Insights from BCC Research

How Faculty Members Use The Academic Library

When we think of university libraries, we tend to think of students. But faculty members also use the library for their own research and when advising students. The ones who take advantage of the library see tangible results in their own work and their student’s work.

Library image

Today’s blog is an interview with Bates College faculty--a professor and Writing Director--who all explain how utilizing the resources at the library will result in more fruitful research for themselves and better grades for their students.

Professor:

Q: What specific resources do you use at the library for your own research and/or to assist your students?

A: For my own use, the wide access to online journals; coming across resources in a variety of ways is super helpful. Having a robust InterLibrary Loan is also really useful; I have easy access to journals. For example, if I need a rare, random book that the Bates library does not have, I’m able to find it with this access.

For students, I would say it really starts with the librarians. It’s important to get to know that librarians are their friends and they should go to them with all the questions they have. As much as our students are “digital natives,” they can get lost in the digital platforms related to libraries. It’s crucial to have librarians break things down and conduct workshops about how to find relevant material.

Q: What resources have demonstrated the most successful results in your own research and your students' work?

A: LibrarySearch+ is super effective for my students and I. If I need to research a specific topic, I have easy access to unlimited sources and can use the prompts to narrow my search. This is also super helpful for journalistic writing and peer-review writing. I can read the reviews about the sources and determine from there.

Q: What resources do you wish students took advantage of at the library? What do you wish they knew about the library?

A: I wish they took more advantage of the librarians themselves. I had a student working with me this summer and we were trying to find specific evidence for a research topic. We did some online searching and struggled. But when the student met with the librarian, we were able to find the exact material we wanted and archives from another library.

Students think that the web is the beginning and end of everything and the most effective; there needs to be a combination of real people and web space.

Q: What do you wish the library offered more of—for your own research or for your students?

A: For my students, I wish there were more library sponsored research workshops to help. There are ways in which the library model is “old fashioned.” We need something that moves beyond the web, that is more dynamic and contemporary in how it encourages students to engage with the library.

Writing Director

Q: What specific resources do you use at the library for your own research and/or to assist your students?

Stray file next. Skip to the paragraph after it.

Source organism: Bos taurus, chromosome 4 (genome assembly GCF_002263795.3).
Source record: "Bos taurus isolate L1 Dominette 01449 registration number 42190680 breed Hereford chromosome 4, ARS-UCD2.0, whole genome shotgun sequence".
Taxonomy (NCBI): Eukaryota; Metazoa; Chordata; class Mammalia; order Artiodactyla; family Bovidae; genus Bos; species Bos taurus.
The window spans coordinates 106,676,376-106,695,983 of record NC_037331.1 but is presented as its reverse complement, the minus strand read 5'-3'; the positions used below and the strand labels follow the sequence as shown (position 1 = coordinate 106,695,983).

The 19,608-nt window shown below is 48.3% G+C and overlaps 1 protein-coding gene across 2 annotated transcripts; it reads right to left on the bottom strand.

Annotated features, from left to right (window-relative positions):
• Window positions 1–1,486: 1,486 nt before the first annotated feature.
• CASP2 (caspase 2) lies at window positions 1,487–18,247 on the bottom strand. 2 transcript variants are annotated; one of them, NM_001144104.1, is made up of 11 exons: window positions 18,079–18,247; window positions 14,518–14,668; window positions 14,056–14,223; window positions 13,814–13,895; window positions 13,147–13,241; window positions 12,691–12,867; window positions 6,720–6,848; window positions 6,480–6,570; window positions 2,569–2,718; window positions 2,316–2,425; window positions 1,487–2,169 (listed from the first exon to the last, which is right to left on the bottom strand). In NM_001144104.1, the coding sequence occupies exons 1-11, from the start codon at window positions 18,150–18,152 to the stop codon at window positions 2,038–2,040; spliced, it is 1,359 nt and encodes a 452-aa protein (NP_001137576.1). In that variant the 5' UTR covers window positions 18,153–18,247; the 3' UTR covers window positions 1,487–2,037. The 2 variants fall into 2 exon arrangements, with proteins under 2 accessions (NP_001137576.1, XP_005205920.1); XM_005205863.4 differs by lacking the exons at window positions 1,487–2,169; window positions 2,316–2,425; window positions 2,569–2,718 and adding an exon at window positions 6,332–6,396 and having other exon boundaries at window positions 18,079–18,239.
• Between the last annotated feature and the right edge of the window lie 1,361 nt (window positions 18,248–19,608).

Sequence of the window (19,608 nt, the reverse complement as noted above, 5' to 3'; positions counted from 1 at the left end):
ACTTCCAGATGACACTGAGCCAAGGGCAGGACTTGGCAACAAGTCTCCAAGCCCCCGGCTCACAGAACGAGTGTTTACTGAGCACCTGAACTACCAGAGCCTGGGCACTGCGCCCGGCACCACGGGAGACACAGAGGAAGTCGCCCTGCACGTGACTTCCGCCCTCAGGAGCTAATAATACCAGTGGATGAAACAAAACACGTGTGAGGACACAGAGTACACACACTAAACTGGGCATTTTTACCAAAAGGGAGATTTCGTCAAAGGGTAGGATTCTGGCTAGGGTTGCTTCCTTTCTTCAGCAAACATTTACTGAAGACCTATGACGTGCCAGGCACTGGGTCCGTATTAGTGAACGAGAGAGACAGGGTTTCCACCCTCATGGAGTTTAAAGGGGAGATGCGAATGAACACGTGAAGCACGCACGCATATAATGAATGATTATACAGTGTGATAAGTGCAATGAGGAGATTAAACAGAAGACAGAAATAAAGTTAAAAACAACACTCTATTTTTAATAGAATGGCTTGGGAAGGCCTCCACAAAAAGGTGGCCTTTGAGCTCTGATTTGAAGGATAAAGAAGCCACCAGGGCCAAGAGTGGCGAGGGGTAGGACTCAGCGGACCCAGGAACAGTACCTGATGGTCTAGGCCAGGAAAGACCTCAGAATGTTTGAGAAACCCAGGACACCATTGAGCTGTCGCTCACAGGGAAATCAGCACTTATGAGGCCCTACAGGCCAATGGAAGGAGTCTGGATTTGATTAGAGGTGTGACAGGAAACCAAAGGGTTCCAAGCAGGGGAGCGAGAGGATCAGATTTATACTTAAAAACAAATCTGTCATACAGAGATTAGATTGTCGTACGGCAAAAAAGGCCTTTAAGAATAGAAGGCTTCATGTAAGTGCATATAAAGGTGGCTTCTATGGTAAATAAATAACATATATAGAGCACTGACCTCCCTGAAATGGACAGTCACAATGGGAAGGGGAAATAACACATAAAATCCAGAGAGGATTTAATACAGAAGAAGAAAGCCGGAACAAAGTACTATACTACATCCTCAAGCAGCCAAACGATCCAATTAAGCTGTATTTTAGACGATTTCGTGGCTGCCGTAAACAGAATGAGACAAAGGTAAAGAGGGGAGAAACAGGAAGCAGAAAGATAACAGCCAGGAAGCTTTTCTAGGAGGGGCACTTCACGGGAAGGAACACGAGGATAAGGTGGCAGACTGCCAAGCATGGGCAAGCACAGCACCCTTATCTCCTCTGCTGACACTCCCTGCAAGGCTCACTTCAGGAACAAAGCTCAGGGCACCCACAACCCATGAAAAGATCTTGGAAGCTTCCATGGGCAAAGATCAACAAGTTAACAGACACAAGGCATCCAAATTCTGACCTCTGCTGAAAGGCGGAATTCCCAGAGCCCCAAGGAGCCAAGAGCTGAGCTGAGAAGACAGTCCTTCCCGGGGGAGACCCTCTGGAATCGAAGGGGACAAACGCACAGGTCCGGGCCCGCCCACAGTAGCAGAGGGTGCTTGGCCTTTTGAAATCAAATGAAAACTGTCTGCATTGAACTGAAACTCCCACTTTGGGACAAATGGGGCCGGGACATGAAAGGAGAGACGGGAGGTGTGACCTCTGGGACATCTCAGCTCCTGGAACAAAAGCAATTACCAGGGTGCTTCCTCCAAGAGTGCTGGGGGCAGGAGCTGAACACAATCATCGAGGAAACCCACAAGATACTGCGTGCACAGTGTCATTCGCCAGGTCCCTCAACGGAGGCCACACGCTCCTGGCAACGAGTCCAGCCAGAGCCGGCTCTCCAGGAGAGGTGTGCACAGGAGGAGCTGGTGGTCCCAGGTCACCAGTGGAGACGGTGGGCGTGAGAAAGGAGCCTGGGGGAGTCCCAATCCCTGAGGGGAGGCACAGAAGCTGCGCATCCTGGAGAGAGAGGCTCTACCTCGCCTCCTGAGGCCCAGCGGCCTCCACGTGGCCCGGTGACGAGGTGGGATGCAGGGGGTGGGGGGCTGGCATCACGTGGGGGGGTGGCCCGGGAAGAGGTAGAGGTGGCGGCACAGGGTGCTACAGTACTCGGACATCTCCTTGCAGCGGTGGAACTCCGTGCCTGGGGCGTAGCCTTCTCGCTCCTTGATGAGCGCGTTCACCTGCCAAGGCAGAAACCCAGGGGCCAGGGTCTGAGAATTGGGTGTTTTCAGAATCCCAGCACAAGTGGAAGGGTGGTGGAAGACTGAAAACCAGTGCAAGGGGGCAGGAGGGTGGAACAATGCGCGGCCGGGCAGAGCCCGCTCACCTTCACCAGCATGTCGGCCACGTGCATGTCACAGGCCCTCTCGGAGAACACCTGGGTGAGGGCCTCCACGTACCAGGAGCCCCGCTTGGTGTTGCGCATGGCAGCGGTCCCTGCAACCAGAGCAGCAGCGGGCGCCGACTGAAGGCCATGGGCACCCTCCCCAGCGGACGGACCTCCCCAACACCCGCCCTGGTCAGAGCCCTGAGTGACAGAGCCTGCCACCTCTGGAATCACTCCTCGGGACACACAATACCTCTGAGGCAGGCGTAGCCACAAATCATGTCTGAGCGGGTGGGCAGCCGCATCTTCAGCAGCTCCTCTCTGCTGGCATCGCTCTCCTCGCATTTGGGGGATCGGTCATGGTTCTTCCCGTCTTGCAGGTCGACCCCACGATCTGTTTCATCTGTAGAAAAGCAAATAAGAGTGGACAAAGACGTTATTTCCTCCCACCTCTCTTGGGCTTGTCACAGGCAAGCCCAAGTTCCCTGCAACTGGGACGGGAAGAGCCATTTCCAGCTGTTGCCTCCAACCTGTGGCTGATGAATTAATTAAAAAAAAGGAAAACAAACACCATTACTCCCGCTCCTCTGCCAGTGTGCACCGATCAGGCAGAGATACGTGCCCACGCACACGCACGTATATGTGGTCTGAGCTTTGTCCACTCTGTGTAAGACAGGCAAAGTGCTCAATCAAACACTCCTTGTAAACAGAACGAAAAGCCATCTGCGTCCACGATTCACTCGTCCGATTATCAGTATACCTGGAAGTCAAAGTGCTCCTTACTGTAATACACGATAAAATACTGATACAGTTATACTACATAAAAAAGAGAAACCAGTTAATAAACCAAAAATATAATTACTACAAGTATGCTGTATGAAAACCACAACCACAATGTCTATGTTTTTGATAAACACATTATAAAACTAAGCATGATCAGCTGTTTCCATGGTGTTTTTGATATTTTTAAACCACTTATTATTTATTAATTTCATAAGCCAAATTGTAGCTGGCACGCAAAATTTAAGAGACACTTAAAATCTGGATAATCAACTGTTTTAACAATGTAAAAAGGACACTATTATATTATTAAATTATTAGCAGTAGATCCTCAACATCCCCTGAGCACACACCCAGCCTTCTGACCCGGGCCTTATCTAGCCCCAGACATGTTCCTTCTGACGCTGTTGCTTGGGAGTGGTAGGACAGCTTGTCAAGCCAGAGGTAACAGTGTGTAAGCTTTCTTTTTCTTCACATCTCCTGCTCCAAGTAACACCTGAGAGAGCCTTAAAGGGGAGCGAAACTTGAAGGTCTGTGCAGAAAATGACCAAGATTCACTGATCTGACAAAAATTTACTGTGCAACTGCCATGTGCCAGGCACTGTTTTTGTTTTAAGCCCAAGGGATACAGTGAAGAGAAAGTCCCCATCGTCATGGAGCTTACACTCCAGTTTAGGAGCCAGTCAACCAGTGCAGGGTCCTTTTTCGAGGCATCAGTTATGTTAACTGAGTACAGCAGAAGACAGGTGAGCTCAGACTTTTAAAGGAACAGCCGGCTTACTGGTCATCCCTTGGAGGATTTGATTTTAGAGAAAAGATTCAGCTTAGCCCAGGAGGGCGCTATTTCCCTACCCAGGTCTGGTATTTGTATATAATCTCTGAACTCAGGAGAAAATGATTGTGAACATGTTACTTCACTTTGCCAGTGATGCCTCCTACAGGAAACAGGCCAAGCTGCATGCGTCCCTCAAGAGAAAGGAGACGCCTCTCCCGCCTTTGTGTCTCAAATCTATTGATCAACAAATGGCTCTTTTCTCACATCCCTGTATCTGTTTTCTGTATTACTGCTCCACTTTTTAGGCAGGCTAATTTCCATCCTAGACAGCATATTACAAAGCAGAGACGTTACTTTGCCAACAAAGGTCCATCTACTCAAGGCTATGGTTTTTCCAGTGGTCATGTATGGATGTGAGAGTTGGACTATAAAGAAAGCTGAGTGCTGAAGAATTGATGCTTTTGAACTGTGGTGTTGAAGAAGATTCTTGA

A: For my teaching, I use Jstor and Academic Search Complete for searching academic peer reviewed articles. I use these resources to have my students read and analyze, so that they’re comfortable with reading academic texts. Reading academic texts is very challenging for first year students, so I spend time helping them with reading strategies to tackle these texts.

As a writing program administrator, I also use the resources that were previously stated because I often need to defend or support my arguments about how to teach writing in the classroom to faculty. For example, if I’m talking to a specific professor about how to teach writing in the classroom, I have to provide research from my field (compositional studies). Overall, I have to find the best ways to teach writing.

Q: What resources have demonstrated the most successful results in your own research and your students' work?

A: Anything that I can offer in both print or electronic versions. I believe that it’s important to teach digital literacy and that you have the capability of these skills when you leave Bates.

Q: What resources do you wish students took advantage of at the library? What do you wish they knew about the library?

A: It would be beneficial for students if they would utilize research support services from the librarians first to narrow down a research topic, then work with a student writing tutor. Students should take advantage of the accessibility services at the library.

Q: What do you wish the library offered more of—for your own research or for your students?

A: Works beyond academic texts, specifically writing that is highly regarded in the public sphere that is not peer-reviewed, but is yet still persuasive and credible in the eyes of others who may not attend a competitive university.  It’s important for students to gather new ways of information outside of the tiny bubble of academic literature.

Takeaway Points

  • Resources at the library are not just limited to the bookshelves —take advantage of the unlimited digital materials the library has to offer, plus access to archives from nearby libraries.
  • Remind your students to contact a librarian before doing research; they’re extremely helpful in developing and narrowing their research.
  • Since students are “digital natives,” remind them that they need to work with the librarians to learn to build the skills that determine what material is relevant; they need to discern what is useful to them within the setting of a classroom.
Written by Daniella Pascucci on Nov 12, 2019 11:18:21 AM

Daniella is our Academic Insights Strategist and a current senior at Bates College. She writes about challenges facing college students and tangible ways students can thrive in their academic and professional lives.

Topics: Academic Institutions